The Disease Management Care Blog is a sucker for apocalyptic cinema and books. Exploding continents, relentless lava flows, world war, lethal pestilence, and the collapse of civilization draws the DMCB faster than a horde of heartless Republican vampires to a Democratic child day care center. Watching the reruns in the living rooms are the best, since the DMCB knows when the dull parts are and can use the down time to a) fetch food and b) irritate the DMCB spouse with its insights on what happens when the Earth's magnetic poles reverse or how viruses can infect anytime and anywhere.
Maybe that's why the DMCB's reading about the collapse of Allegheny Health and Research Foundation (AHERF) in Merger Games was perfectly bracketed by the zombies of 28 Days Later and California 's spectacular slide into the sea in 2015. Author Judith Swazey's description of AHERF's rise and fall is a remarkable retelling of a tale of exploding assumptions, relentless hubris and lethal mismanagement that led one of the darlings of the 1990's-style health reform to collapse and go from hero to zero.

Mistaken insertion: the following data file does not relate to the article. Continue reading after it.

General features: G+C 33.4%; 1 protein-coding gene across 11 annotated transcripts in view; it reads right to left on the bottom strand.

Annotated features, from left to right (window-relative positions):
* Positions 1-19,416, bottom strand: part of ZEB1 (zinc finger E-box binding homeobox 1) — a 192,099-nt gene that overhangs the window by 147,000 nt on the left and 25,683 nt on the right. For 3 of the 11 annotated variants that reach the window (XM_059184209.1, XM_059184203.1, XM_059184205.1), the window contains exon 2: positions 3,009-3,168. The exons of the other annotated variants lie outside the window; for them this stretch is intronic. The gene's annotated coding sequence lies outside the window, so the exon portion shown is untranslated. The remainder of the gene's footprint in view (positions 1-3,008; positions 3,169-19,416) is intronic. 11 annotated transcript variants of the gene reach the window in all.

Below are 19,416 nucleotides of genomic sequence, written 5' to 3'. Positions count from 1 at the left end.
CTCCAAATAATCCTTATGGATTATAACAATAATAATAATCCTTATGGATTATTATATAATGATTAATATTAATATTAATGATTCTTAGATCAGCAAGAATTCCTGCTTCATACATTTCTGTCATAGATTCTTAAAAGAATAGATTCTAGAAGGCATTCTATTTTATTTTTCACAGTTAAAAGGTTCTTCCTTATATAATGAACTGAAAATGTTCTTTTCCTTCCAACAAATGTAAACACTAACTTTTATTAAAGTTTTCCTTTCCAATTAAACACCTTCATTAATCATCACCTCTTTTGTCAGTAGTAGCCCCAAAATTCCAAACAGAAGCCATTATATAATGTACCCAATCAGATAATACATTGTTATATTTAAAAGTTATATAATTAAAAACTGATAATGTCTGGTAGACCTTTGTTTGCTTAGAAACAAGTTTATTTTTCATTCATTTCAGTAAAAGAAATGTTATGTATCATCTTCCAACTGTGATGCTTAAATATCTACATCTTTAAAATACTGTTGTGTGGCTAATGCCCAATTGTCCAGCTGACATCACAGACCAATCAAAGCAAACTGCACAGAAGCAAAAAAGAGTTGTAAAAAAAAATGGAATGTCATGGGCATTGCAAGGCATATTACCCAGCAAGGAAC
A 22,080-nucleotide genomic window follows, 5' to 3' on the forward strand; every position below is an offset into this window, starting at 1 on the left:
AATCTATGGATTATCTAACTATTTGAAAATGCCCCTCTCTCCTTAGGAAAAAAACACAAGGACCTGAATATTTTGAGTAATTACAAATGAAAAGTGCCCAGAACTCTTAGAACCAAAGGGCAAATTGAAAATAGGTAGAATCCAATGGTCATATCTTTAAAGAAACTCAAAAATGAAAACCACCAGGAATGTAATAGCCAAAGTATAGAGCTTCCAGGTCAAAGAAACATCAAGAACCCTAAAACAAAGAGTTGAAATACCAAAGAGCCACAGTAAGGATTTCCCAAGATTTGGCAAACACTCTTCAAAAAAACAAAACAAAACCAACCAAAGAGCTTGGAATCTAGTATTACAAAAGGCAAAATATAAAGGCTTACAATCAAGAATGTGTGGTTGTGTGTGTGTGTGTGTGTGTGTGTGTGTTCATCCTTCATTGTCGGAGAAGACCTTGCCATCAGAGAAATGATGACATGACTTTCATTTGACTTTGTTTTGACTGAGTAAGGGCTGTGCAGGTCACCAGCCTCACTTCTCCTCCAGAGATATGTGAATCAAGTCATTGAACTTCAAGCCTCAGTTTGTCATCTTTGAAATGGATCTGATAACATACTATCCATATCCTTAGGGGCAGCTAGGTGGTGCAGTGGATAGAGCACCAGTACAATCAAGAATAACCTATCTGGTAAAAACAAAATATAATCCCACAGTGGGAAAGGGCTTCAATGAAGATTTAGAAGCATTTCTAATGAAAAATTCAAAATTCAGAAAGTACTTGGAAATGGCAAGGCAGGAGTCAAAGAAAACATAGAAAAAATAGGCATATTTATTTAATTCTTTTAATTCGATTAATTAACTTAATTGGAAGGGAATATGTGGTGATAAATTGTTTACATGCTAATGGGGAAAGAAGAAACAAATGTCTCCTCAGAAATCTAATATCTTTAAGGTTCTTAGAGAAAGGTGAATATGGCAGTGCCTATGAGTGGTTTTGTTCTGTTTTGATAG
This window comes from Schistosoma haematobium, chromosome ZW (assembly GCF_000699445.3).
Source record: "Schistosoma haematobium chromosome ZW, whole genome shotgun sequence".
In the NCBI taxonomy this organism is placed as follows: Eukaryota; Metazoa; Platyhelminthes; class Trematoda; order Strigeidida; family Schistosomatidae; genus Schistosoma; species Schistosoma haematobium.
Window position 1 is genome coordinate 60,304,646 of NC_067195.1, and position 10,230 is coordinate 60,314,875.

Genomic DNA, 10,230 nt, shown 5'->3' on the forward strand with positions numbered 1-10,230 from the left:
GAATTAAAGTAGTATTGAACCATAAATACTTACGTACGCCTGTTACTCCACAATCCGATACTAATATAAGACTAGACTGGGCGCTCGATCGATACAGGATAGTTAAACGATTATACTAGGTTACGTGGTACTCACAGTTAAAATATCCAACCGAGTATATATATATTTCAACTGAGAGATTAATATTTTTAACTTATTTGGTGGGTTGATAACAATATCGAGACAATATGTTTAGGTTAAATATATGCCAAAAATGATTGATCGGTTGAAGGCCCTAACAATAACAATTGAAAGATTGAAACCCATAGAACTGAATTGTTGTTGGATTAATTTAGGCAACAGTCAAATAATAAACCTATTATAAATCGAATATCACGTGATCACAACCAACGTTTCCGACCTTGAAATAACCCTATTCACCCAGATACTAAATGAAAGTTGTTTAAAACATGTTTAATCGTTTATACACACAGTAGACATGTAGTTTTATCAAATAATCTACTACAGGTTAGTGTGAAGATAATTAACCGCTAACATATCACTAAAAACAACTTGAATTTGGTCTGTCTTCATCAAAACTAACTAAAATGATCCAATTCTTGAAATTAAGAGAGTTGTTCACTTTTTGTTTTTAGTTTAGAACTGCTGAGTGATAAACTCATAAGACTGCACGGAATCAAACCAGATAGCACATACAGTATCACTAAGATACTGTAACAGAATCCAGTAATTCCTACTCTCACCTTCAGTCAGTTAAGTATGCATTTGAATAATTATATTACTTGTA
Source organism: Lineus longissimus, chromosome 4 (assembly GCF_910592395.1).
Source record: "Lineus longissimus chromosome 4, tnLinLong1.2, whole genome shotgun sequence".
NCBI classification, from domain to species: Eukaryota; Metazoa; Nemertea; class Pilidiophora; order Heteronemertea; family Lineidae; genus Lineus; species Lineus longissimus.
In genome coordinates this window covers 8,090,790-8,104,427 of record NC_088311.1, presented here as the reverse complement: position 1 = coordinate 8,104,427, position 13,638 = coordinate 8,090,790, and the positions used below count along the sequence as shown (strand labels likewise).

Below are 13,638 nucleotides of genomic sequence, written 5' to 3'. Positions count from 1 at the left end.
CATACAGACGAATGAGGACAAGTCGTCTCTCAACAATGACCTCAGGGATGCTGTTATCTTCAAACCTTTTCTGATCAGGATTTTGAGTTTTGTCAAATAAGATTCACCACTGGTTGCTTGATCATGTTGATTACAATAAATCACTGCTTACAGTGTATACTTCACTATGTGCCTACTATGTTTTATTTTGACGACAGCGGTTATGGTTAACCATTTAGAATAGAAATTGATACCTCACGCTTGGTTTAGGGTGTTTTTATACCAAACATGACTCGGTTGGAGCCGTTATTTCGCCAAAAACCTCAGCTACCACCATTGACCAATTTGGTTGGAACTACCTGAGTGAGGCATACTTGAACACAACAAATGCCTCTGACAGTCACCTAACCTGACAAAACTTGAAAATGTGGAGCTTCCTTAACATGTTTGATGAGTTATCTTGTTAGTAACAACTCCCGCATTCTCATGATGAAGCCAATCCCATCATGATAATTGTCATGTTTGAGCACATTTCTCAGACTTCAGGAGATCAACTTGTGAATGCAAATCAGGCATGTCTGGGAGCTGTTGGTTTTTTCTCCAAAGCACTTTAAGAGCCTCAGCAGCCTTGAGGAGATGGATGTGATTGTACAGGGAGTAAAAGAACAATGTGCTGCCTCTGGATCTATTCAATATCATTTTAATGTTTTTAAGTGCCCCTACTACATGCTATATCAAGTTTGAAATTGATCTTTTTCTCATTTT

Which is especially timely, because CMS has just announced which health care organizations will be participating in its Accountable Care Organization (ACO) program. These 27 participating institutions have all the ingredients for their own versions of apocalyptic cinema: survival will be a function of savings, not revenue; local competitors without the constraints of shared savings aren't going away, hospital-physician synergies may prove to be elusive and the Medicare beneficiaries themselves have no incentives to reduce utilization.
The DMCB hopes against hope that these organizations succeed and it never has to break out the health-horror 'Apocalypse' Care Organization film popcorn. For that reason, it recommends someone in a senior leadership position in each of CMS' Shared Savings programs takes the time to read Merger Games. The book contains important lessons on just how vulnerable big health care systems are to utilization assumptions, fickle politics, shifting health policy making and a belief that "size matters." The book is important reading for anyone who hopes that "coordinating" a regional network of hospitals and clinics with a mix of revenue and savings assumptions will inevitably lead to higher quality and lower cost.
You can read the DMCB review of the book appearing in this month's issue of Health Affairs here. In addition, there's a good overview on AHERF published 12 years ago here.